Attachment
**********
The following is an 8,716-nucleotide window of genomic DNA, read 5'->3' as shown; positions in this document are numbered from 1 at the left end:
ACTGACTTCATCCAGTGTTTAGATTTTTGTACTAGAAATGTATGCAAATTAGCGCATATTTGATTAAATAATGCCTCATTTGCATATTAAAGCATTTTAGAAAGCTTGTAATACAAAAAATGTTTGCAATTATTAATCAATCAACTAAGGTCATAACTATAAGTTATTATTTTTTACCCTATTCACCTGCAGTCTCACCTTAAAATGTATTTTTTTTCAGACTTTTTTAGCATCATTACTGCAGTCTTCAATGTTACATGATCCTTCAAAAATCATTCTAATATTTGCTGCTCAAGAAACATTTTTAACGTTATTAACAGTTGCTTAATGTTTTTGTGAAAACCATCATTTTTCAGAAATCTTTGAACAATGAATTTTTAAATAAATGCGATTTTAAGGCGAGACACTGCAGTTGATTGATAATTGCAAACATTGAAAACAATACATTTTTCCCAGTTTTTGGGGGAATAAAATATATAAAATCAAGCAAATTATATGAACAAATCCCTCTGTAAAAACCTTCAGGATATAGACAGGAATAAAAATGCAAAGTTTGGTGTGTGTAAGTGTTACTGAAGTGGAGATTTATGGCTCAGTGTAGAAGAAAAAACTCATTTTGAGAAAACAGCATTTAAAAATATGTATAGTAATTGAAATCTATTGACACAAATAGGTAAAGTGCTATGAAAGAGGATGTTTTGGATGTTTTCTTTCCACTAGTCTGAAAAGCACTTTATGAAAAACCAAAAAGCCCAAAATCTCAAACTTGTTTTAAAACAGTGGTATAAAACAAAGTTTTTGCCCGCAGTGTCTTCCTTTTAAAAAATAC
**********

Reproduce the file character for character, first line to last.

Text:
The following is an 8,716-nucleotide window of genomic DNA, read 5'->3' as shown; positions in this document are numbered from 1 at the left end:
ACTGACTTCATCCAGTGTTTAGATTTTTGTACTAGAAATGTATGCAAATTAGCGCATATTTGATTAAATAATGCCTCATTTGCATATTAAAGCATTTTAGAAAGCTTGTAATACAAAAAATGTTTGCAATTATTAATCAATCAACTAAGGTCATAACTATAAGTTATTATTTTTTACCCTATTCACCTGCAGTCTCACCTTAAAATGTATTTTTTTTCAGACTTTTTTAGCATCATTACTGCAGTCTTCAATGTTACATGATCCTTCAAAAATCATTCTAATATTTGCTGCTCAAGAAACATTTTTAACGTTATTAACAGTTGCTTAATGTTTTTGTGAAAACCATCATTTTTCAGAAATCTTTGAACAATGAATTTTTAAATAAATGCGATTTTAAGGCGAGACACTGCAGTTGATTGATAATTGCAAACATTGAAAACAATACATTTTTCCCAGTTTTTGGGGGAATAAAATATATAAAATCAAGCAAATTATATGAACAAATCCCTCTGTAAAAACCTTCAGGATATAGACAGGAATAAAAATGCAAAGTTTGGTGTGTGTAAGTGTTACTGAAGTGGAGATTTATGGCTCAGTGTAGAAGAAAAAACTCATTTTGAGAAAACAGCATTTAAAAATATGTATAGTAATTGAAATCTATTGACACAAATAGGTAAAGTGCTATGAAAGAGGATGTTTTGGATGTTTTCTTTCCACTAGTCTGAAAAGCACTTTATGAAAAACCAAAAAGCCCAAAATCTCAAACTTGTTTTAAAACAGTGGTATAAAACAAAGTTTTTGCCCGCAGTGTCTTCCTTTTAAAAAATAC